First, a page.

Last chance to view Yeats treasures in Dublin before London art sales

Major art works and memorabilia being sold by the Yeats family go on show in Dublin along with top Irish paintings. All are destined to be auctioned in London

Highlights from the Yeats and family collection of art, letters and personal effects to be auctioned by Sotheby’s have been unveiled to the public at a special showing at the RHA in Dublin, ahead of the sale in London. Video: Bryan O'Brien

 

In one of the biggest occasions in the history of the international market for Irish art, two major auctions of Irish interest will take place on the same day at Sotheby’s in London later this month. On September 27th the “Yeats Family Collection” will go under the hammer followed in the afternoon by the annual “Irish Art” sale of paintings and sculpture. The unprecedented double-Irish event, combined with the current strength of the euro versus sterling, is expected to attract strong interest from Ireland and the Irish diaspora.

Prospective bidders – and the general public – in Ireland will get a chance to view highlights from both auctions when they go on view in Dublin for three days this week, from Thursday, September 14th, at the Royal Hibernian Academy in Ely Place.

Yeats lots

TheYeats Family Collection features more than 200 lots which illustrate the literary and artistic life of Ireland’s best-known 20th-century cultural family. The collection comes from Cliff House, Coliemore Road, Dalkey, Co Dublin, which is the former home of poet WB Yeats’ son, the late Michael Yeats, a Fianna Fáil senator and MEP, who died in 2007, and his wife Gráinne, a harpist, who died in 2013. It is being sold by their children, Caitríona, Siobhán and Pádraig, who live abroad.

Almost half the lots will be on display at the Dublin viewing – the remainder can be viewed in the online catalogue at sothebys.com. The auction includes paintings, drawings and personal effects created or owned by the artist John Butler Yeats and his four children: the poet WB, embroidery designer Lily, printing press pioneer Lolly, and artist Jack. The combined top estimate is £1.9 million (€2.1 million).

The majority of the artworks have not been seen in public for more than 30 years, and the personal effects have never been exhibited before.

The Government granted export licences to allow the collection to be shipped to London for the sale after three Irish cultural institutions, the National Library, the National Gallery and the National Museum had been offered “first refusal”. Some items were acquired for the State but the bulk of the collection is to be auctioned.

The highlight is Lot 86, a collection of 130 letters between WB Yeats and his life-long friend and first lover, the English writer Olivia Shakespear, described as “of the highest importance to literary history” and estimated at £250,000-£350,000. But there are plenty of less expensive items. Among the more affordable and quirky lots are WB Yeats’s rosewood, monogrammed hairbrushes (£800-£1,200); Jack B Yeats’s artist’s palette (£200-£300); the Yeats family dining table, acquired by WB Yeats with some of the money awarded to him for winning the Nobel Prize in 1923 (£1,500-£2,500); a textile by Lily Yeats illustrating her brother WB’s poem The Lake Isle of Innisfree (£1,500-£2,500); Jack B Yeats’s collapsible silk top hat (£500-£700); and WB Yeats’s Chinese ivory chess set (£2,500-£3,500).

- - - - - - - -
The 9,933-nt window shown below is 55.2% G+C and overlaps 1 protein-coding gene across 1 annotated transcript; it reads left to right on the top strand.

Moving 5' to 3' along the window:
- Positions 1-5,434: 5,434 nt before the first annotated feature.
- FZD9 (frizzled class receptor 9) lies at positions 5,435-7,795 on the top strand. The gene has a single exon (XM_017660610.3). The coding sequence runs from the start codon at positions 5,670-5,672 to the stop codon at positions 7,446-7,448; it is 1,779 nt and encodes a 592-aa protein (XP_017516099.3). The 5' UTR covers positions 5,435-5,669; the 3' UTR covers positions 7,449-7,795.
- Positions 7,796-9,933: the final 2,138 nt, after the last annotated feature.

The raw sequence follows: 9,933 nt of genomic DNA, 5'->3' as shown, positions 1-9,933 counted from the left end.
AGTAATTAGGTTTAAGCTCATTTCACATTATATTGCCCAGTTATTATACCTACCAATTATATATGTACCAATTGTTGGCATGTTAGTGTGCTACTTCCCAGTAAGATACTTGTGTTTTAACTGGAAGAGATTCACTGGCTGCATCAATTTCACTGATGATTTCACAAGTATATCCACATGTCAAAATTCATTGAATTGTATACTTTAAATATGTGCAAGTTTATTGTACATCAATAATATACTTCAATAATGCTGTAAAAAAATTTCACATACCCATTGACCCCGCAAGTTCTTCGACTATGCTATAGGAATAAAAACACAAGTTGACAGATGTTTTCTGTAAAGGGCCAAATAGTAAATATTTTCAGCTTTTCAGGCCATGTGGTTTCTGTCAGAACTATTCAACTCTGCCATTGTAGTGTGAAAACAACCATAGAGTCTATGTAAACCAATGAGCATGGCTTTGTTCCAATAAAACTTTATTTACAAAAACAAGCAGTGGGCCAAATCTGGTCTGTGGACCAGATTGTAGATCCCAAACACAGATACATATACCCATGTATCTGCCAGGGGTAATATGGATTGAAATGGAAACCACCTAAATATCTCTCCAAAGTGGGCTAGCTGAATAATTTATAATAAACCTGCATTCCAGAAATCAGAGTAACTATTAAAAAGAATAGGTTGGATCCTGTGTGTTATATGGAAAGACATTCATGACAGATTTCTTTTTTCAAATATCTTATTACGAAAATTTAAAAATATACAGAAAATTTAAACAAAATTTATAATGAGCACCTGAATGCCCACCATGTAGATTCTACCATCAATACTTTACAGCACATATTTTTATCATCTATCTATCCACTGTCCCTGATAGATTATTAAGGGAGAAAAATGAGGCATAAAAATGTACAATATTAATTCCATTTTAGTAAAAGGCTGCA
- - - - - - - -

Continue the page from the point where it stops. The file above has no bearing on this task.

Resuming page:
Annual event

Separately, Sotheby’s annual Irish Art sale features 74 lots of paintings and sculptures, many appearing at auction for the first time. Artists featured include Sir John Lavery, John Luke, Jack B Yeats, Mary Swanzy and Colin Middleton.

The top lot is an early painting of the Swiss Alps by Sir John Lavery entitled The Summit of Jungfrau, described as “a powerful and masterly landscape painting” (£150,000-£250,000).

But there’s also more affordable contemporary art including The Weekender, a new oil-on-canvas by Martin Gale depicting a caravan in a muddy Irish field (£7,000-£10,000) and Secret Lovers, a bronze by Dublin sculptor Rowan Gillespie (£15,000- £20,000).

10 highlights in the Dublin viewing of Sotheby’s auctions

The Summit of Jungfrau by Sir John Lavery
(£150,000-£250,000)

The Summit of Jungfrau by Sir John Lavery
The Summit of Jungfrau by Sir John Lavery

The oil-on-canvas painting, showing one of the highest peaks in the Swiss Alps is dated 1913, has been in a private collection in London and unseen in public for decades. It was painted by Lavery following a trip he made to the Swiss ski resort of Wengen, where he stayed at the Regina Hotel Blümlisalp with his wife Hazel, Lady Lavery, and stepdaughter Alice. Lavery ascended the mountain via the recently opened railway with his painting kit. Another painting by Lavery from this trip, the curiously titled Japanese Switzerland sold at Sotheby’s Irish Sale in 2015 for £509,000.

The Runaway Horse by Jack B Yeats
(£150,000-£250,000)

The Runaway Horse by Jack B Yeats
The Runaway Horse by Jack B Yeats

This oil-on-board painting dates from 1954. The title has caused confusion as the image does not, in fact, depict a horse but, instead, a child playing at being a runaway horse, holding his fists out in front as if trying to control the invisible animal.